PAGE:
Last week, I attended a week-long Youth Conference of the Church of Pentecost – UK at Nottingham University. (The Church of Pentecost is a Ghana-originated Pentecostal church that has spread to over 90 countries and has 125 churches and 14000 members in Britain). The entire period of six days was a delightful mixture of youth and devotion. There, gathered in all their might, were a thousand young people of African heritage coming from all parts of Britain to renew their Pentecostal flame and explore what it means to be good stewards of God in their generation. As one of their leaders said, they “descended upon Nottingham with all their energy, zeal, and above all a shared love for Jesus to provoke one another to love Jesus more.”
I was reminded of many such gatherings in Africa.
And I was encouraged to see that, to some extent, that has been carried along into the diaspora. And just like those that shaped my own understanding of Christianity, this Youth Conference last wee was also powerful … more powerful than I had expected. I found the entire week invigorating. The balancing of a playful youthful atmosphere and a serious spiritual adventure gave me hope, both for the continent of Africa and for African Christianity (and this, both in Africa and in the Diaspora).
For these younger generations Ghanaians in Britain, growing up hyphenated in between cultures (as British-Ghanaians or Ghanaian Brittons) and having to maintain their faith in a context that is not very friendly to Christianity, especially their type of Christianity, must be challenging. And yet, there they were, passionately praising, worshiping, and praying. There were 55 baptisms and the final service had around 50 young people giving their lives to Christ.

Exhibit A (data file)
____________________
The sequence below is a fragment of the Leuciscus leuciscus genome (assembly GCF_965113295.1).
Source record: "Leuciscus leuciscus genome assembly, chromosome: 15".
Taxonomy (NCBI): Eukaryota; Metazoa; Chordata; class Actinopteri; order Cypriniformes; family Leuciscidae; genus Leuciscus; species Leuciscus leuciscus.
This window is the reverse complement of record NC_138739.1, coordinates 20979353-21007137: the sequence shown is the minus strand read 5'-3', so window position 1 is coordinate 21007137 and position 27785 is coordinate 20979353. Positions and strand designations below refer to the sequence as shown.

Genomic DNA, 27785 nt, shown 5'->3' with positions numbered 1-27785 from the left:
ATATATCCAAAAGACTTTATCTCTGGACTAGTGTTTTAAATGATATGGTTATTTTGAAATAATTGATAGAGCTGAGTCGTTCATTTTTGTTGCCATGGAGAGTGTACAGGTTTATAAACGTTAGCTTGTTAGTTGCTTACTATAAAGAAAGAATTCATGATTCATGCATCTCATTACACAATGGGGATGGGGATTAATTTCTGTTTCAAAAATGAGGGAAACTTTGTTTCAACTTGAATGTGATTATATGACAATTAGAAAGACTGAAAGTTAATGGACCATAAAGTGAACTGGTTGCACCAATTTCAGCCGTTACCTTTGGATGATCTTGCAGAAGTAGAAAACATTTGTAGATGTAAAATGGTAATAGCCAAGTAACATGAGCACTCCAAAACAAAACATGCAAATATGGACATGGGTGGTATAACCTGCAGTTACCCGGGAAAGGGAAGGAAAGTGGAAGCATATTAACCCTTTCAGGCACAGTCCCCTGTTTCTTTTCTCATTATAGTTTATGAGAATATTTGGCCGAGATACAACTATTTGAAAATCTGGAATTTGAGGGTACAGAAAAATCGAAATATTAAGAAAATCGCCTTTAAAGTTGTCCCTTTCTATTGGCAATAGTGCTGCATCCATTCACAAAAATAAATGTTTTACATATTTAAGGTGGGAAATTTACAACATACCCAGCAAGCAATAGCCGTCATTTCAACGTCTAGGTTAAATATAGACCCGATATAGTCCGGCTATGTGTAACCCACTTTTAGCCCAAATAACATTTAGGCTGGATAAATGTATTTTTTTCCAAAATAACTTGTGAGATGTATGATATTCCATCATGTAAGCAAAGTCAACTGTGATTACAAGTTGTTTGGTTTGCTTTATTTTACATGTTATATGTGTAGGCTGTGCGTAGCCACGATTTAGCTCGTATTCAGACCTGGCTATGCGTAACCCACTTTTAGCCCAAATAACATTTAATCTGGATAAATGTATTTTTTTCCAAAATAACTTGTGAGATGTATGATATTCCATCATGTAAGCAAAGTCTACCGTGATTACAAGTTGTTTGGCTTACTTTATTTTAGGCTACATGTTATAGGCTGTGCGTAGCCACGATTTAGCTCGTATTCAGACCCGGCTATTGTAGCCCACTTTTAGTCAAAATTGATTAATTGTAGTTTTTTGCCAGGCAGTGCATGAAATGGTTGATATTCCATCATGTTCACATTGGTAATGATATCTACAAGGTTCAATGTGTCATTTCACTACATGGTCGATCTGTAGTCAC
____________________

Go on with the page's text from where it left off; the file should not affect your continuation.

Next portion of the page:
Seeing them proclaim their passionate love for Christ made me a bit more optimistic of what missional impact they can (maybe will) have in Britain. I am sure there are a lot more of their generation who love Christ as much. The Redeemed Christian Church of God has many times more young people. Other smaller networks will also have younger Africans growing up in Britain with a passion for Christ.
The subject of the second generation of Africa’s diasporic Christianity is one that catches my attention – any time. Spending time with these Church of Pentecost youth made me a bit more optimistic … there are many of them and they are on fire. However, it also made me realise the seriousness of the need for missional training for their generation. Can we contextualise the ministry for them to help them contextualise their ministries for their generation?